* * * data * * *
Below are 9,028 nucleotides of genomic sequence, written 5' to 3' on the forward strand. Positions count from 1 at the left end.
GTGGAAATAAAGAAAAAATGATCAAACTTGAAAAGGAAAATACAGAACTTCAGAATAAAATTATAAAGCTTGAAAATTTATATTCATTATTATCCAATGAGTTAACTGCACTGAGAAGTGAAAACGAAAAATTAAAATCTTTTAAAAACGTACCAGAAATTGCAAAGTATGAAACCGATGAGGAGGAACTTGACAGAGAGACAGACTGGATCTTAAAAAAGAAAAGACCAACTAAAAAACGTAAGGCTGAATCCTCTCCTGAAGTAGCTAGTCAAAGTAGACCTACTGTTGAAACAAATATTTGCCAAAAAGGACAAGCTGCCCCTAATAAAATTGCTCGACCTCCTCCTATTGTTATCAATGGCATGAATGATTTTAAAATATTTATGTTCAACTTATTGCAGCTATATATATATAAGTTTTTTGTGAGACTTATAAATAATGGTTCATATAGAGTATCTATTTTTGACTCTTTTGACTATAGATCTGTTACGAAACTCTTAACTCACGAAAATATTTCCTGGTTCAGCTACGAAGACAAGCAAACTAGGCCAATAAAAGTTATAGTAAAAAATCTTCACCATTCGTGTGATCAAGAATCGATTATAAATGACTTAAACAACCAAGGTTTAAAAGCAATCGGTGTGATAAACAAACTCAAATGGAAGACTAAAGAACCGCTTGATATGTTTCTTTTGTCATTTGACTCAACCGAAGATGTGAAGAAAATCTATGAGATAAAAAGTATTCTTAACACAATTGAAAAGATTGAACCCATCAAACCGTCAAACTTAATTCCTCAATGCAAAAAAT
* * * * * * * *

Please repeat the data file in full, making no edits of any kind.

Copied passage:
Below are 9,028 nucleotides of genomic sequence, written 5' to 3' on the forward strand. Positions count from 1 at the left end.
GTGGAAATAAAGAAAAAATGATCAAACTTGAAAAGGAAAATACAGAACTTCAGAATAAAATTATAAAGCTTGAAAATTTATATTCATTATTATCCAATGAGTTAACTGCACTGAGAAGTGAAAACGAAAAATTAAAATCTTTTAAAAACGTACCAGAAATTGCAAAGTATGAAACCGATGAGGAGGAACTTGACAGAGAGACAGACTGGATCTTAAAAAAGAAAAGACCAACTAAAAAACGTAAGGCTGAATCCTCTCCTGAAGTAGCTAGTCAAAGTAGACCTACTGTTGAAACAAATATTTGCCAAAAAGGACAAGCTGCCCCTAATAAAATTGCTCGACCTCCTCCTATTGTTATCAATGGCATGAATGATTTTAAAATATTTATGTTCAACTTATTGCAGCTATATATATATAAGTTTTTTGTGAGACTTATAAATAATGGTTCATATAGAGTATCTATTTTTGACTCTTTTGACTATAGATCTGTTACGAAACTCTTAACTCACGAAAATATTTCCTGGTTCAGCTACGAAGACAAGCAAACTAGGCCAATAAAAGTTATAGTAAAAAATCTTCACCATTCGTGTGATCAAGAATCGATTATAAATGACTTAAACAACCAAGGTTTAAAAGCAATCGGTGTGATAAACAAACTCAAATGGAAGACTAAAGAACCGCTTGATATGTTTCTTTTGTCATTTGACTCAACCGAAGATGTGAAGAAAATCTATGAGATAAAAAGTATTCTTAACACAATTGAAAAGATTGAACCCATCAAACCGTCAAACTTAATTCCTCAATGCAAAAAAT